When you intend to sell your property, give your tenant as much notice as possible
If you put your property for sale on the real estate market, while it is currently providing passive rental income for you, you may be tempted to wait until the last minute to ask your tenant to move out. You may be worried that your tenant will then rush to move out before your home sells, to secure their new living arrangement. And it’s hard to say how long your property will be on the market.
However, not giving early notice is a bad move. We’ll explain why:
You should must notify tenants of open houses, plus inividual home showings, and always respect their privacy
First of all, it will be hard to show your home for sale without the tenant knowing, since you’ll have to enter the property to do so. When you plan to show potential buyers the rental suite that is now for sale, you must give advance notice to the tenant. You have to get their permission to enter outside certain time frames, too. You must also allow the tenant to be home when entering the property, if they wish. And, if they are not home, you will be responsible for ensuring nothing happens to their stuff during these open houses or showings.
Traditionally, a real estate agent asks homeowners not to be present during open houses. This can affect the negotiations, or make potential buyers feel uncomfortable asking questions about the home, for fear of offending the homeowners. Real estate agents may also ask homeowners to stage a home, to make it more attractive to buyers.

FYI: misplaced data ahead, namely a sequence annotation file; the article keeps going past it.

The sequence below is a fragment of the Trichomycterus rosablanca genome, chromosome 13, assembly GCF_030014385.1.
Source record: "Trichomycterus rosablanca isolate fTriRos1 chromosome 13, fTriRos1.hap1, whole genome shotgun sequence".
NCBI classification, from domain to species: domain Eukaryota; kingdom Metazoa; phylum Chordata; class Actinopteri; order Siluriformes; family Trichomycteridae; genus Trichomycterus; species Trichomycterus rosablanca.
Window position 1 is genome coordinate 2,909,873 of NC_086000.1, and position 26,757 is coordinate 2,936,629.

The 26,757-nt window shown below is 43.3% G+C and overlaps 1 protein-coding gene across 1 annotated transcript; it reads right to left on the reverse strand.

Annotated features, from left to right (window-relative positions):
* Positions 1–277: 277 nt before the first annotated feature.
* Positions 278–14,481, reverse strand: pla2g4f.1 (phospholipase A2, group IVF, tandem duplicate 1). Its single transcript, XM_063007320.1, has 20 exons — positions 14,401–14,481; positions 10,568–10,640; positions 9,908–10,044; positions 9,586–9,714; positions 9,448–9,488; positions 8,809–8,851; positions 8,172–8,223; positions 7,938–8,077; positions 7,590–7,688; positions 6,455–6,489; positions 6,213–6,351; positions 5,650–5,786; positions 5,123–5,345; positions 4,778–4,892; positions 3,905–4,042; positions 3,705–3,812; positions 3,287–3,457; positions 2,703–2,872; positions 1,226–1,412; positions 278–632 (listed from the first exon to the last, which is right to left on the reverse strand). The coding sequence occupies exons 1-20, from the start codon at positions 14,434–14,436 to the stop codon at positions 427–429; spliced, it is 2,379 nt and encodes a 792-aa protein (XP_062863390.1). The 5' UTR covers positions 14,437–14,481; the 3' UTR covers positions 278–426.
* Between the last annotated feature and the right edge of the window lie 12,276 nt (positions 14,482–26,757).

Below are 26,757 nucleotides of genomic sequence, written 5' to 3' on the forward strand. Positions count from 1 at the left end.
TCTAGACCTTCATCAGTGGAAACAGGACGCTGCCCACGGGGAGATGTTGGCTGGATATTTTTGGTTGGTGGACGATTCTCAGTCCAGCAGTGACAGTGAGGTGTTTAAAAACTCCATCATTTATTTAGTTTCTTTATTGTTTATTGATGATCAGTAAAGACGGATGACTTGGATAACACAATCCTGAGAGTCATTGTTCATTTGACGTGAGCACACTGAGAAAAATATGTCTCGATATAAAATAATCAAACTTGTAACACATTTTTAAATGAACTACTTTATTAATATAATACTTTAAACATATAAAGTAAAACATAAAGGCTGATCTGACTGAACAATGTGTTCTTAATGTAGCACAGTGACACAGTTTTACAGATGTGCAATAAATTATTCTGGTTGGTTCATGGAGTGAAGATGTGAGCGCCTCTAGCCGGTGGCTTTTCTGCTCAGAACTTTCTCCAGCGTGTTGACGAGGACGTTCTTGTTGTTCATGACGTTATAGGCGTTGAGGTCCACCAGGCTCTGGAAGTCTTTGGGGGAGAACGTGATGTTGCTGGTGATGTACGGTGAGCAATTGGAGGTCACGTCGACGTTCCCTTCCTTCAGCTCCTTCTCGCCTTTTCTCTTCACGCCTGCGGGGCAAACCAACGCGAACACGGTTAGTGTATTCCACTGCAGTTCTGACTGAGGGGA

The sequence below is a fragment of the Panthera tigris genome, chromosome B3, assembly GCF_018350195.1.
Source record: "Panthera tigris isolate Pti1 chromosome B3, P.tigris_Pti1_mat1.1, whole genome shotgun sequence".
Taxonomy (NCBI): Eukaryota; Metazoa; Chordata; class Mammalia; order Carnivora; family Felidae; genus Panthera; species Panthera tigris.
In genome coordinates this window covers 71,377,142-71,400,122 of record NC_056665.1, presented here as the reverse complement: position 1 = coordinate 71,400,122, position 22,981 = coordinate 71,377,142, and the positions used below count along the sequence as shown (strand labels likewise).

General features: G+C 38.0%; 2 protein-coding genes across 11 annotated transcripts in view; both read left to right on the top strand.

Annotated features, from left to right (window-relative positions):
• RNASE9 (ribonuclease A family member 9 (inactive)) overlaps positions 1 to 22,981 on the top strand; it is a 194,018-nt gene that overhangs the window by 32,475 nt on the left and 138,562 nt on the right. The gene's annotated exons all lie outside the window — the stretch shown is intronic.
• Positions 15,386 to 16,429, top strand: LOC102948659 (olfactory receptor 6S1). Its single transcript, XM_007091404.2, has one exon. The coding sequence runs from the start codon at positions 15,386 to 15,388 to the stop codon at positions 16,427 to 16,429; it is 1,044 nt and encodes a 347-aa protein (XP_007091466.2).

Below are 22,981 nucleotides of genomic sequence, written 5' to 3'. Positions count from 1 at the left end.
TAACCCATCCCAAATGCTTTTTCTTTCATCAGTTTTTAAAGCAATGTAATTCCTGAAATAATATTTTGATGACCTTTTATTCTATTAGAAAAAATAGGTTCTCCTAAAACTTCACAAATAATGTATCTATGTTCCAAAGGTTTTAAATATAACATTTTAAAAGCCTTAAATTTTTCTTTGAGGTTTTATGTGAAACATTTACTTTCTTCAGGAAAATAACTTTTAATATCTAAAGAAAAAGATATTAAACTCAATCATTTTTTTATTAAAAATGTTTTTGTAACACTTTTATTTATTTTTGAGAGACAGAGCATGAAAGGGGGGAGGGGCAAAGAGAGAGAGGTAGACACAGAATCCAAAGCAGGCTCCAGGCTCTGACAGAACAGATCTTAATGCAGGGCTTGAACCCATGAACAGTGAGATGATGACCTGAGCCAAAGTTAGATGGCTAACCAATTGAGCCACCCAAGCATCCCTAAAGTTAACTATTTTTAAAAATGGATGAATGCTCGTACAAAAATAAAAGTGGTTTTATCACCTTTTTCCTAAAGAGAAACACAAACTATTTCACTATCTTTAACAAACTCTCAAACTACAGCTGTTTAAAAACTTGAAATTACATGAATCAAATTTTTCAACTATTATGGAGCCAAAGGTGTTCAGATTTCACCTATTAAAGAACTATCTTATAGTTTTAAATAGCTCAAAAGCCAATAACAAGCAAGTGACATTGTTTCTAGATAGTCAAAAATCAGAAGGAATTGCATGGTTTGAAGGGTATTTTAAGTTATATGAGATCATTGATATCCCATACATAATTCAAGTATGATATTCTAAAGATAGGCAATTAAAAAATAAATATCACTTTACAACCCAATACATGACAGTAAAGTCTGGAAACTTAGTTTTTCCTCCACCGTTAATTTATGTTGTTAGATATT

However, in B.C., a real estate agent or landlord does not have the right to ask this of tenants renting the property. So, your best option here would be to stay on good terms with your tenant. See if they’d be open to leave the premises willingly, and schedule respectable time frames for open houses.
An experienced real estate agent will also be careful not to disturb the tenant for too many open houses in a row. Firstly, if this drags on, it’s not good for marketing a home anyways (it can make your home seem undesirable if unsold for too long). Secondly, it can put you on bad terms with the tenant, who can then exercise their legal right not to allow for showings except during specified times. This will, in turn, make it harder for you to sell quickly. There’s also the potential for putting you through dispute resolution processes with the Residential Tenancy Branch. These will be a headache, and bad use of your time. If the real estate agent caused this problem to begin with, it will not be their responsibility to solve it – it will be yours.